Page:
There are plenty of amazing cars that the US never got. Many overseas cars just don’t meet US regulatory standards and some just aren’t popular enough to manufacture or sell in the US. These can range from the legendary Skyline to wagons and hatchbacks which fell out of favor in the US in recent decades in favor of SUVs. But there are plenty of enthusiasts that are crazy about these unique cars that just can’t be replicated in the US.
Anyone looking to import interesting cars needs to know the US has regulations that let anyone bring a car into the US 25 years after the manufacture date even if they were never meant for the US market. That means cars from 1996 are now fair game in 2021. For anyone willing to jump through the regulatory hoops can snag a head-turning iconic ride that nobody else will have. Here are the coolest cars you can now import into the US.
12 Mitsubishi Lancer Evo IV
Despite the legacy of the Lancer Evo out of 10 Evolutions that were made only three made it to the US. The earlier models that made the nameplate famous are a tuner’s dream car. This year, the Evo IV is up for import. One of the best Evos, the Evo IV was the first complete redesign and gained massive improvements. Torque steer was almost completely eliminated, bigger turbos, added active yaw control which split power to each individual wheel as needed and added racing and rally trims for limited-slip differentials and plenty of sportiness.
Despite the massive performance and features boost, the Evo IV was less than 100 lbs heavier than the previous model. Perhaps not the most popular Evo but one of the most influential globally. Subaru used the technology found in this car to rack up serious WRC titles. The Evo IV is one of the most iconic AWD cars to come out of Japan and definitely worth importing for serious tuners or just for the cool factor.
11 Nissan Stagea
The Stagea may look like a boring wagon at first glance but the US missed out on this gem. Fast wagons are making a comeback with the reintroduction of the Audi RS6 Avant and the rock-solid Mercedes-AMG E63 Wagon but the Stagea is the fast wagon tuners dream of. Originally built as a competitor to the Subaru Legacy, the Stagea RS Four is the sports trim that transforms the family wagon into a sports wagon.
The RS Four comes with AWD, the RB25 V6 engine, and a sports suspension. The hardcore Autech 260RS tune uses an upgraded RB26DETT engine, the very same engine used in the R33 GT-R essentially making this a semi-official GT-R sports wagon. The tune also comes with massive Brembo brakes, stiffer chassis, a rear stabilizer, and a limited-slip rear differential.
10 Renault Sport Spider
Modern sports cars are turning to the light-weight plenty of power approach to get sportier cars but the Renault Sport Spider was the stripped-down hardcore track monster of the 1990s. Inspired by the Alpine A110 it has fantastic European-styling but not much else. Renault didn’t include a radio, a trunk, a roof, or even power steering.
The Sport Spider was introduced in 1996 which means only first-generation cars can be imported. As far as any owner concerns, the first generation doesn’t have any glaring defects other than the curiously missing windshield which made goggles and a helmet pretty much mandatory if a driver didn’t want bugs flying in their face. As a trade-off, the Spider was light, under 2,000 lbs light meaning it is lighter than a modern MX-5 Miata by a few hundred pounds. It also comes with supercar butterfly doors for the icing on the cake.
9 Toyota Starlet Glanza V
You may not recognize the name Starlet but you’ve seen a version of the car. The Starlet is an overseas version of the extremely pedestrian Toyota Echo that was released in the US. The tiny city car designed only to get someone from point A to point B with as little frills or excitement as possible had a more exciting trim overseas called the Starlet Glanza V.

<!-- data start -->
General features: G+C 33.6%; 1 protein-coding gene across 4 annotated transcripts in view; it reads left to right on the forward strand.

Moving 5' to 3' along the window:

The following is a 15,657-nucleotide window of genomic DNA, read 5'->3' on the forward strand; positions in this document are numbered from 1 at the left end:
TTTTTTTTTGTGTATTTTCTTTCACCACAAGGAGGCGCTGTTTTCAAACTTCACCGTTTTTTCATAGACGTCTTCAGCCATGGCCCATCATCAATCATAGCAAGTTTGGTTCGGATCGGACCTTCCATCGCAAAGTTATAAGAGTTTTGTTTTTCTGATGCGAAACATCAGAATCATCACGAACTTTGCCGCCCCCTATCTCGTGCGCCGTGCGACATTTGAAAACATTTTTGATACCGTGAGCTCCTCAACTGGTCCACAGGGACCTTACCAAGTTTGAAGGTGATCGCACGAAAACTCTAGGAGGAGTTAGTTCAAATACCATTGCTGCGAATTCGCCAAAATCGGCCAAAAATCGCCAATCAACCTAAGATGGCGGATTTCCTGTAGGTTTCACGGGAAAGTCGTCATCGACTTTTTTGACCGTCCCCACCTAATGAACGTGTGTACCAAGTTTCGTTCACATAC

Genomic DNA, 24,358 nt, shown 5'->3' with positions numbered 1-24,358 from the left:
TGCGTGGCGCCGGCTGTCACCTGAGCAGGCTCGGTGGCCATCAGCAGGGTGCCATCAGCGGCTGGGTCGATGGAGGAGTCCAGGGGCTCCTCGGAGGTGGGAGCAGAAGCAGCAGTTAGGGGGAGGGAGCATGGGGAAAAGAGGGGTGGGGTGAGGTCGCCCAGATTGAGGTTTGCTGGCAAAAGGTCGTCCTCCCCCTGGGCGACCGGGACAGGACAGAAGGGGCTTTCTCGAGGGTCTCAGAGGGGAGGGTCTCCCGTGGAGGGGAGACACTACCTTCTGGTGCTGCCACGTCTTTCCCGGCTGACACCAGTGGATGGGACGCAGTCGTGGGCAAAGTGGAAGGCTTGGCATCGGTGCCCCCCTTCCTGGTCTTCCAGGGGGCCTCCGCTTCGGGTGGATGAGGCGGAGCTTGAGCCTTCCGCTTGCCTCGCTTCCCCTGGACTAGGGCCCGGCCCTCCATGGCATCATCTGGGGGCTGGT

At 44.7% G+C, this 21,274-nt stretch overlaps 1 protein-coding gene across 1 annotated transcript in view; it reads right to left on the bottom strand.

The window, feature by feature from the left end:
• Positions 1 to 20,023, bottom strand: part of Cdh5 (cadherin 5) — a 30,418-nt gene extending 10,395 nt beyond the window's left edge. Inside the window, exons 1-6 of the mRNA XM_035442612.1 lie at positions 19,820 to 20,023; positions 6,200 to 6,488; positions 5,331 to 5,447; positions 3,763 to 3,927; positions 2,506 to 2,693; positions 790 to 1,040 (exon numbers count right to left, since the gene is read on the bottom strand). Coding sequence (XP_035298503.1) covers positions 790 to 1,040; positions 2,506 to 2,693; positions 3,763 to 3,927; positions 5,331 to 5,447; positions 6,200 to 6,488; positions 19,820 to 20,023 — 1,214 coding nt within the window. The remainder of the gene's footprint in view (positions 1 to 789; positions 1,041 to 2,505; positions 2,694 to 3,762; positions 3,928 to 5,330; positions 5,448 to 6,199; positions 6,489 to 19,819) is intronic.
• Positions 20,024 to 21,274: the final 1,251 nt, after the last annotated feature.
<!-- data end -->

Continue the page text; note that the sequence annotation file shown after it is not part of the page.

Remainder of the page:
The Glanza V is the culmination of Toyota’s efforts in making a small hot hatchback. The naturally aspired Starlet Gi and GT Turbo got a bigger engine that made 138 HP in the already extremely lightweight Glanza V body. From the factory, the Glanza V could reach 0-100 km/h in just 8.2 seconds, which was impressive from an economy car in 1996. A lightweight version was also available for competitive use which stripped things like air conditioning and electric windows. Any version of the Glanza V would make an amazing hot hatch that rivals the ever-popular Civic Hatchback.
8 HSV VS GTS-R
Definitely, something the US never got, the HSV VS GTS-R is a cult classic that deserves its status as the quintessential Australian sports car. Based on the Holden Commodore, this performance version was tuned by HSV, an Australian tuning company with close ties to Holden. It features a 5.7L LS1 V8 dubbed “The Stroker” by locals. The engine produces 226 kW which roughly translates to 307 HP, a heaping amount of power in 1996.
The GTS-R cost a whopping $76,000 back in 1996, a huge departure from the normally value-oriented Holden. To add to the rarity, HSV only made 85 examples of which 75 were ever sold to the public. Also, the only color available is “Yellah” yellow. You’d need to find the right people, but you can own one of the best sports cars to come out of Australia.
7 TVR Cerbera
The TVR Cerbera is one of if not the best looking car TVR has ever made. The car looks like a GT that Aston Martin and Jaguar might have made. But make no mistake, the car was designed with performance in mind. Before the Cerbera, TVR bought their engines from Rover but fearing supply chain issues TVR started building their own engines in-house and the first example was put in the Cerbera. According to Peter Wheeler, then company boss, “Basically, we designed the engine as a race engine… We’ve ended up with a 75-degree V8 with a flat-plane crank. The bottom-half of the engine to the heads is exactly as you would see in current Formula One engines.”
The car produced 360 HP (268 kW) and a top speed of 185 MPH (297 km/h). The car was designed with drivers in mind. The steering was only two steering wheel turns from lock to lock intended to make it easy for experienced drivers to steer on a track and regain control if necessary. The car is also known as a three-seater car. The front passenger’s seat could move up quite far making it more comfortable for another adult to sit behind them. But the driver’s comfort took precedence and left little space behind the driver’s seat for another adult. If someone wanted the upgraded Cerbera with 420 HP they’ll have to wait another few years to be able to import one but the first generation is still plenty of car.